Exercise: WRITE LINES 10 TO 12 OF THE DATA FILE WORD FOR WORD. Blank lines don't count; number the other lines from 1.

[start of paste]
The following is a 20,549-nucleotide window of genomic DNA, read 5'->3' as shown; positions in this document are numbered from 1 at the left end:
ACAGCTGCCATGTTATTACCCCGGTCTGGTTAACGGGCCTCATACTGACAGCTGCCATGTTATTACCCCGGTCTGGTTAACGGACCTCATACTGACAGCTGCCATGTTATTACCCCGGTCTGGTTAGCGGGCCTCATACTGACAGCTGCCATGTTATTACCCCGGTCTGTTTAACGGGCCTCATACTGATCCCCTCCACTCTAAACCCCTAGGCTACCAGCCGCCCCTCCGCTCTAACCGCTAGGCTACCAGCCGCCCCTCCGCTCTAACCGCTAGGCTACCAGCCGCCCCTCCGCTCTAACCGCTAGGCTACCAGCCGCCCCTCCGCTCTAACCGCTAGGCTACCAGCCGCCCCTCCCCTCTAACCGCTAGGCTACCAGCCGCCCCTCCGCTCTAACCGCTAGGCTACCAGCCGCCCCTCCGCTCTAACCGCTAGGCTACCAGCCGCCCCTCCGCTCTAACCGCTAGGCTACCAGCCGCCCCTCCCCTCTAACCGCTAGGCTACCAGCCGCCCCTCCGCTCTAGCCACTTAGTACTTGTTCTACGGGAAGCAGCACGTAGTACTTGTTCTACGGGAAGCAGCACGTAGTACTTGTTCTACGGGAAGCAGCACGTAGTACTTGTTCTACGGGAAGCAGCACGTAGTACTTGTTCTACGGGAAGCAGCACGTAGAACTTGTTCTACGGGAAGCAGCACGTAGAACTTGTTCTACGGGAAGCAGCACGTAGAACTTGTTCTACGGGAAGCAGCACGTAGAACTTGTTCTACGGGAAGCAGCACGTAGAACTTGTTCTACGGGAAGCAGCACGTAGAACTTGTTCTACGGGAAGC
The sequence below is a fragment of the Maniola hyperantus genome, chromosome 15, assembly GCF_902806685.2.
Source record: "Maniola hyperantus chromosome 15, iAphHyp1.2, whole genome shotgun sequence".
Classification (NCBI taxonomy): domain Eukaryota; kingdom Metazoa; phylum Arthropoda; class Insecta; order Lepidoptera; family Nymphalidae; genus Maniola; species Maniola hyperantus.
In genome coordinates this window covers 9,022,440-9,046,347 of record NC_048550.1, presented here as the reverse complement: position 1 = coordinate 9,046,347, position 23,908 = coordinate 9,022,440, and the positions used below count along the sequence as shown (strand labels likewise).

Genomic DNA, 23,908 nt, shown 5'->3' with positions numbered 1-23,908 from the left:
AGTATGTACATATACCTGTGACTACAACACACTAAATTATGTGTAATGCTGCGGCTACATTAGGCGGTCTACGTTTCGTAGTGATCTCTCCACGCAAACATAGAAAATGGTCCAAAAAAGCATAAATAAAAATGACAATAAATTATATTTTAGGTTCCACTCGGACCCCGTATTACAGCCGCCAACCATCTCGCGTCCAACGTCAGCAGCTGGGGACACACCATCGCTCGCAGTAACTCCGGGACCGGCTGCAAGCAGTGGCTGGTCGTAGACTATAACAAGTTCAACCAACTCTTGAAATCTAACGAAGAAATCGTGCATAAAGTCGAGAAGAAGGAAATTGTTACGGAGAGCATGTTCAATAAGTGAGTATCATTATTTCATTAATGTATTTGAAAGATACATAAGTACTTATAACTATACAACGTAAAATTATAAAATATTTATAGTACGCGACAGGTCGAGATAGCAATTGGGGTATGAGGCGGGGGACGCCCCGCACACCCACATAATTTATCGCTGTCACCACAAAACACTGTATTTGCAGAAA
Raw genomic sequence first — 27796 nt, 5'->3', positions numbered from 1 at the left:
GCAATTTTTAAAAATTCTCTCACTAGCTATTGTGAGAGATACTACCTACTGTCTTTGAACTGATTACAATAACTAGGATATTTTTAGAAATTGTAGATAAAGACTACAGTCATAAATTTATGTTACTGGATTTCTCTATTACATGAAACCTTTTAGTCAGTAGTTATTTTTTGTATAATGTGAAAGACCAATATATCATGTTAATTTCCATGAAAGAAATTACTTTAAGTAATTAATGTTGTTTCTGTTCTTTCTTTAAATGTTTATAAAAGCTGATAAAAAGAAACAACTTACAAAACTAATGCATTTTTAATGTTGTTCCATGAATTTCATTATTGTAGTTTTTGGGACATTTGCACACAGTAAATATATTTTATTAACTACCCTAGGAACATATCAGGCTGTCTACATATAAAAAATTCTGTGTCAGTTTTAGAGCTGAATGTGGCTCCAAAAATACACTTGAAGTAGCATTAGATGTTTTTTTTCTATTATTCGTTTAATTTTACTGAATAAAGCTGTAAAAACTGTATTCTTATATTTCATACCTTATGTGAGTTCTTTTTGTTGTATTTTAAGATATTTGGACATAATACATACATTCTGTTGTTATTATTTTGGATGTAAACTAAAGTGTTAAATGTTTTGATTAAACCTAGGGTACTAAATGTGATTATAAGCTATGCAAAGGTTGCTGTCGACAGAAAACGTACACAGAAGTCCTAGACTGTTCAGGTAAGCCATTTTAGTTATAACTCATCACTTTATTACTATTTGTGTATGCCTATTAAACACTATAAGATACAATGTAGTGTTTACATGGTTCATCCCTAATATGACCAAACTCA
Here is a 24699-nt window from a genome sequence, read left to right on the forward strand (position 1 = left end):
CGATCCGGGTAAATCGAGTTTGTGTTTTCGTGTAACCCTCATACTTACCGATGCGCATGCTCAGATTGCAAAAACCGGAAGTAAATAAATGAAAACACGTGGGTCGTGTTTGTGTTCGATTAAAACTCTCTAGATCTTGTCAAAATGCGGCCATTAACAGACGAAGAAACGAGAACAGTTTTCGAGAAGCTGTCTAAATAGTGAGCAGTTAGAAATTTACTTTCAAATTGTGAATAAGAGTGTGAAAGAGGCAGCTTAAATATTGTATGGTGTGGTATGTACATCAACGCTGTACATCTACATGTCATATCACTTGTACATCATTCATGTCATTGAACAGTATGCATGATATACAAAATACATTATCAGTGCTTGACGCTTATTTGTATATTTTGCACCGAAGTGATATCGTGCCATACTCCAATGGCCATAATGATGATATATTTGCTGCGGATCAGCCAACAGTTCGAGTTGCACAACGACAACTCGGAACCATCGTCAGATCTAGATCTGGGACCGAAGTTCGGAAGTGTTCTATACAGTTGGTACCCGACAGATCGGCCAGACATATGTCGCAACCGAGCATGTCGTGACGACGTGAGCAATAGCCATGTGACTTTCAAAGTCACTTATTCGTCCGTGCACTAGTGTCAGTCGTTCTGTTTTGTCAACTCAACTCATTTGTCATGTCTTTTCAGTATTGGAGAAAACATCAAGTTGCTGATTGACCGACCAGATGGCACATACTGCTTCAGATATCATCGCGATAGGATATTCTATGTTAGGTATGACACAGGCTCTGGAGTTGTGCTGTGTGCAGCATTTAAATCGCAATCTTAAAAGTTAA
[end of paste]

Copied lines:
GCAATTTTTAAAAATTCTCTCACTAGCTATTGTGAGAGATACTACCTACTGTCTTTGAACTGATTACAATAACTAGGATATTTTTAGAAATTGTAGATAAAGACTACAGTCATAAATTTATGTTACTGGATTTCTCTATTACATGAAACCTTTTAGTCAGTAGTTATTTTTTGTATAATGTGAAAGACCAATATATCATGTTAATTTCCATGAAAGAAATTACTTTAAGTAATTAATGTTGTTTCTGTTCTTTCTTTAAATGTTTATAAAAGCTGATAAAAAGAAACAACTTACAAAACTAATGCATTTTTAATGTTGTTCCATGAATTTCATTATTGTAGTTTTTGGGACATTTGCACACAGTAAATATATTTTATTAACTACCCTAGGAACATATCAGGCTGTCTACATATAAAAAATTCTGTGTCAGTTTTAGAGCTGAATGTGGCTCCAAAAATACACTTGAAGTAGCATTAGATGTTTTTTTTCTATTATTCGTTTAATTTTACTGAATAAAGCTGTAAAAACTGTATTCTTATATTTCATACCTTATGTGAGTTCTTTTTGTTGTATTTTAAGATATTTGGACATAATACATACATTCTGTTGTTATTATTTTGGATGTAAACTAAAGTGTTAAATGTTTTGATTAAACCTAGGGTACTAAATGTGATTATAAGCTATGCAAAGGTTGCTGTCGACAGAAAACGTACACAGAAGTCCTAGACTGTTCAGGTAAGCCATTTTAGTTATAACTCATCACTTTATTACTATTTGTGTATGCCTATTAAACACTATAAGATACAATGTAGTGTTTACATGGTTCATCCCTAATATGACCAAACTCA
Here is a 24699-nt window from a genome sequence, read left to right on the forward strand (position 1 = left end):
CGATCCGGGTAAATCGAGTTTGTGTTTTCGTGTAACCCTCATACTTACCGATGCGCATGCTCAGATTGCAAAAACCGGAAGTAAATAAATGAAAACACGTGGGTCGTGTTTGTGTTCGATTAAAACTCTCTAGATCTTGTCAAAATGCGGCCATTAACAGACGAAGAAACGAGAACAGTTTTCGAGAAGCTGTCTAAATAGTGAGCAGTTAGAAATTTACTTTCAAATTGTGAATAAGAGTGTGAAAGAGGCAGCTTAAATATTGTATGGTGTGGTATGTACATCAACGCTGTACATCTACATGTCATATCACTTGTACATCATTCATGTCATTGAACAGTATGCATGATATACAAAATACATTATCAGTGCTTGACGCTTATTTGTATATTTTGCACCGAAGTGATATCGTGCCATACTCCAATGGCCATAATGATGATATATTTGCTGCGGATCAGCCAACAGTTCGAGTTGCACAACGACAACTCGGAACCATCGTCAGATCTAGATCTGGGACCGAAGTTCGGAAGTGTTCTATACAGTTGGTACCCGACAGATCGGCCAGACATATGTCGCAACCGAGCATGTCGTGACGACGTGAGCAATAGCCATGTGACTTTCAAAGTCACTTATTCGTCCGTGCACTAGTGTCAGTCGTTCTGTTTTGTCAACTCAACTCATTTGTCATGTCTTTTCAGTATTGGAGAAAACATCAAGTTGCTGATTGACCGACCAGATGGCACATACTGCTTCAGATATCATCGCGATAGGATATTCTATGTTAGGTATGACACAGGCTCTGGAGTTGTGCTGTGTGCAGCATTTAAATCGCAATCTTAAAAGTTAA